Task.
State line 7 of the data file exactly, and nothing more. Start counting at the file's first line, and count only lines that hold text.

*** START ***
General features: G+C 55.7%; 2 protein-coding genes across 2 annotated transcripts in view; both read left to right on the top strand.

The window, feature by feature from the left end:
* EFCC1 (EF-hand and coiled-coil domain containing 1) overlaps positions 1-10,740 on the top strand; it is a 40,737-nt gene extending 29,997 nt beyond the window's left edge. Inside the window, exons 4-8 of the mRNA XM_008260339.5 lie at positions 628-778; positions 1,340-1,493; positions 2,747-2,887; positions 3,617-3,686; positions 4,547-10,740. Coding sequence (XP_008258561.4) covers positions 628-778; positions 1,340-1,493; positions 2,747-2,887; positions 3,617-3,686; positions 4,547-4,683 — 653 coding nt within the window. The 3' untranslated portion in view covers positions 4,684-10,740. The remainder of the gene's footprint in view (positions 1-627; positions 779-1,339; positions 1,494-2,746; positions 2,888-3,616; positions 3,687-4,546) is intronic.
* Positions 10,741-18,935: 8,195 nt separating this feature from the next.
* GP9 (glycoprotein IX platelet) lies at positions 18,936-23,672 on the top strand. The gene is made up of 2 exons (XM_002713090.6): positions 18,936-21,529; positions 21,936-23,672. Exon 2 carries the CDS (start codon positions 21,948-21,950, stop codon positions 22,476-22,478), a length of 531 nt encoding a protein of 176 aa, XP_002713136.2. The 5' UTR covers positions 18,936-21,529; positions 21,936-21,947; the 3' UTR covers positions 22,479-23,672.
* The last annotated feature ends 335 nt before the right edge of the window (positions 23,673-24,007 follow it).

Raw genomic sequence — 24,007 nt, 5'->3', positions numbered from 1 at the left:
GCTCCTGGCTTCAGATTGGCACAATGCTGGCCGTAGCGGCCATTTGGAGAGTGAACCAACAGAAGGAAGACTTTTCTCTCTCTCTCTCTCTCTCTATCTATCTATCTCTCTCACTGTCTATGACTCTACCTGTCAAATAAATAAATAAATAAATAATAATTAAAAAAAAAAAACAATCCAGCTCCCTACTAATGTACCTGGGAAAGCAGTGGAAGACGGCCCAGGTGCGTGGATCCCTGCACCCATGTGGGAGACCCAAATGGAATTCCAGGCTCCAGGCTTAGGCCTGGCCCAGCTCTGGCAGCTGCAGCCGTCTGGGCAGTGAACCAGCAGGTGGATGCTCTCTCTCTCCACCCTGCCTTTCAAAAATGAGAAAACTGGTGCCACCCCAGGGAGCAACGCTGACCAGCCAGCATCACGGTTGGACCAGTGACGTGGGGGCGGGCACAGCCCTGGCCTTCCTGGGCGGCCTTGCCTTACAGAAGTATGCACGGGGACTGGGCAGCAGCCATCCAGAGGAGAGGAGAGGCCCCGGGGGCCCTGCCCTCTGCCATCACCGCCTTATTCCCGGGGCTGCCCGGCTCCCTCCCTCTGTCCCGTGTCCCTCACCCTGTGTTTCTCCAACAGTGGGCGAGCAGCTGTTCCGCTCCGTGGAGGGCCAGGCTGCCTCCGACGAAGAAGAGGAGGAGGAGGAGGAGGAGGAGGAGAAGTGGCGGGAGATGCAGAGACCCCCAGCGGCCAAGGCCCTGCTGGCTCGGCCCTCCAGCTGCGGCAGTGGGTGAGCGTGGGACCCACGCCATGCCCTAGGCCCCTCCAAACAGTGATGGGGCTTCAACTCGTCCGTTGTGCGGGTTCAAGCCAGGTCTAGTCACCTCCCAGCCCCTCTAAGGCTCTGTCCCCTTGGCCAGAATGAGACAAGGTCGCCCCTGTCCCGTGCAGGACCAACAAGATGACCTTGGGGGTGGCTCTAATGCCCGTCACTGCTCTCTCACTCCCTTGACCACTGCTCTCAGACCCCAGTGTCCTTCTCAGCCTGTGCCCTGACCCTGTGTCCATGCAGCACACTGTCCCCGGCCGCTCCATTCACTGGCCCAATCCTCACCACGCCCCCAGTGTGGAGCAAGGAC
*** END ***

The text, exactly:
Raw genomic sequence — 24,007 nt, 5'->3', positions numbered from 1 at the left: